There are 13 different EuroMillions prizes on offer in every draw, none bigger than the jackpot, which can reach a maximum of €190 million. That can work out at anything between around £150 million and £170 million depending on the exchange rate. That's not the only prize on offer, though; you can win something for matching as few as two numbers.
Odds of Winning EuroMillions Prizes
The odds of winning any EuroMillions prize stand at 1 in 13, with a 1 in 139,838,160 chance of claiming the jackpot. The odds of winning a prize in the main EuroMillions game are not affected by the number of other players taking part, although the amount of tickets sold can have an effect on the value of any prize you receive. More players means a larger prize pool in each of the winning tiers, but it could also mean sharing the prize pool with a greater number of players.
Conversely, odds of winning Millionaire Maker and European Millionaire Maker are entirely dependent on the number of other entrants. You can find out more about these additional games at their individual pages.
Here are all the winning EuroMillions tiers, information on the prizes you can expect to win and the odds of success in each tier:
|Match||% Prize Fund||Odds of Winning||Lowest Ever Prize Amount||Highest Ever Prize Amount||Average Prize Amount Per Draw||Lowest Ever Winners||Highest Ever Winners||Average Winners Per Draw|
|5 + 2||43.2%/27%||1 in 139,838,160||€7,500,000.00||€190,000,000.00||€51,984,928.46||0||5||0.3|
|5 + 1||3.95%||1 in 6,991,908||€59,326.40||€5,227,531.10||€461,199.23||0||24||4.3|
|5 + 0||0.92%||1 in 3,107,514.67||€6,663.20||€969,918.10||€75,833.41||0||50||9.1|
|4 + 2||0.45%||1 in 621,502.93||€703.50||€13,645.00||€4,282.59||12||327||54|
|4 + 1||0.48%||31,075.15||€53.80||€334.60||€197.65||352||3,119||1,007|
|3 + 2||0.67%||1 in 14,125.07||€21.40||€179.30||€80.55||695||8,973||2,379|
|4 + 0||0.38%||1 in 13,811.18||€22.40||€161.60||€88.70||820||7,136||2,099|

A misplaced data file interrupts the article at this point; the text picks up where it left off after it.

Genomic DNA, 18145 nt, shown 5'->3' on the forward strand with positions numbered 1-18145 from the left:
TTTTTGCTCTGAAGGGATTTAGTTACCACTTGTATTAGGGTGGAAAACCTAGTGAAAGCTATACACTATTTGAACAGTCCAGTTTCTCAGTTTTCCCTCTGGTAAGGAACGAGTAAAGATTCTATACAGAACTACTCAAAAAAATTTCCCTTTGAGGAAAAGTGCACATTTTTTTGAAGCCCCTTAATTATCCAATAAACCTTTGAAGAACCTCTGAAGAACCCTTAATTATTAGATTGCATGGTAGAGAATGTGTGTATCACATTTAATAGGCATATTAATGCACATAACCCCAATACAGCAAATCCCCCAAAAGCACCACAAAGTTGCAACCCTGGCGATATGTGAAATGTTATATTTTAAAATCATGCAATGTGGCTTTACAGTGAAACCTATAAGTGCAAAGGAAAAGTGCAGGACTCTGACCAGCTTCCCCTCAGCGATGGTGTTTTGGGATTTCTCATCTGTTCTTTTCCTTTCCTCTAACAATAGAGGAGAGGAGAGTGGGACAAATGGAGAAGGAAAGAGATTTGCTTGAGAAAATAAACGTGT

|2 + 2||1.75%||1 in 985.47||€8.80||€31.30||€19.98||10,301||99,416||34,110|
|3 + 1||1.85%||1 in 706.25||€7.40||€22.10||€14.68||17,848||141,269||44,178|
|3 + 0||3.5%||1 in 313.89||€7.00||€17.30||€12.22||42,156||307,015||91,964|
|1 + 2||4.95%||1 in 187.71||€5.00||€16.80||€10.68||55,483||516,608||178,589|
|2 + 1||14.85%||1 in 49.27||€5.50||€11.80||€8.08||250,305||2,104,930||632,374|
|2 + 0||18.25%||1 in 21.9||€3.00||€5.30||€4.18||667,406||4,598,171||1,315,196|
Figures calculated using results drawn between 10/05/2011 and 15/10/2019.
This column shows the percentage of the ticket receipts set aside for prizes allocated to each winning tier. The remainder is diverted to the Booster Fund, which ensures a minimum jackpot of €17 million. Surplus amounts from the Booster Fund are used to offer enhanced Superdraw jackpots.
The amount of the prize fund allocated to the jackpot is 43.2% for the first six draws of every rollover cycle, with 4.8% added to the Booster Fund. From the seventh draw until the jackpot is won or it rolls down, the allocation for the jackpot is 27%, with 21% paid to the Booster Fund.
The highest and lowest Match 5+2 values are based on the total jackpot prize on offer, no matter how many ticket holders won.
The values for every tier except the jackpot are based on prize values won by individual ticket holders.
The EuroMillions jackpot starts at a minimum of €17 million (around £15 million) and can rise quickly due to rollovers to a jackpot cap of €190 million. Once there, it can stay at that level for up to four draws, with money from ticket sales that would have been added to the jackpot being shared amongst winners in the next prize tier. After the fourth draw without a jackpot winner, the full amount rolls down to the next prize tier and is shared amongst the winners. Find out more at the Jackpot Cap page.
Four winning tickets have claimed the top prize of €190 million in the game’s history, including two from the UK. The jackpot was worth £148 million when Adrian and Gillian Bayford won in August 2012, but the exchange rate was very different on 8th October 2019 when another UK player matched all the numbers to land £170 million. This made them the country’s biggest ever lottery winner.
Why UK Non-Jackpot Prizes Aren’t a Direct Exchange From Euros
You might have noticed that the values of EuroMillions prizes in pounds and Euros do not correspond to the current exchange rate. This is because, whereas the jackpot is a direct conversion, non-jackpot prizes are worked out based on the contributions of players using different currencies.
For every EuroMillions line played in the UK, £1.65 is set aside for the main game, with the additional 85p funding Millionaire Maker. Each Euro line contributes €2.20 to the main draw and then varying amounts across the nations for their own extra games.
This means that, when £1.65 is worth less than €2.20, UK players technically put in less to the prize fund than those on the continent and therefore win lower amounts in the same tiers. When £1.65 is worth more than €2.20, UK prizes are more valuable than the ones that Eurozone players win for matching the same amount of numbers.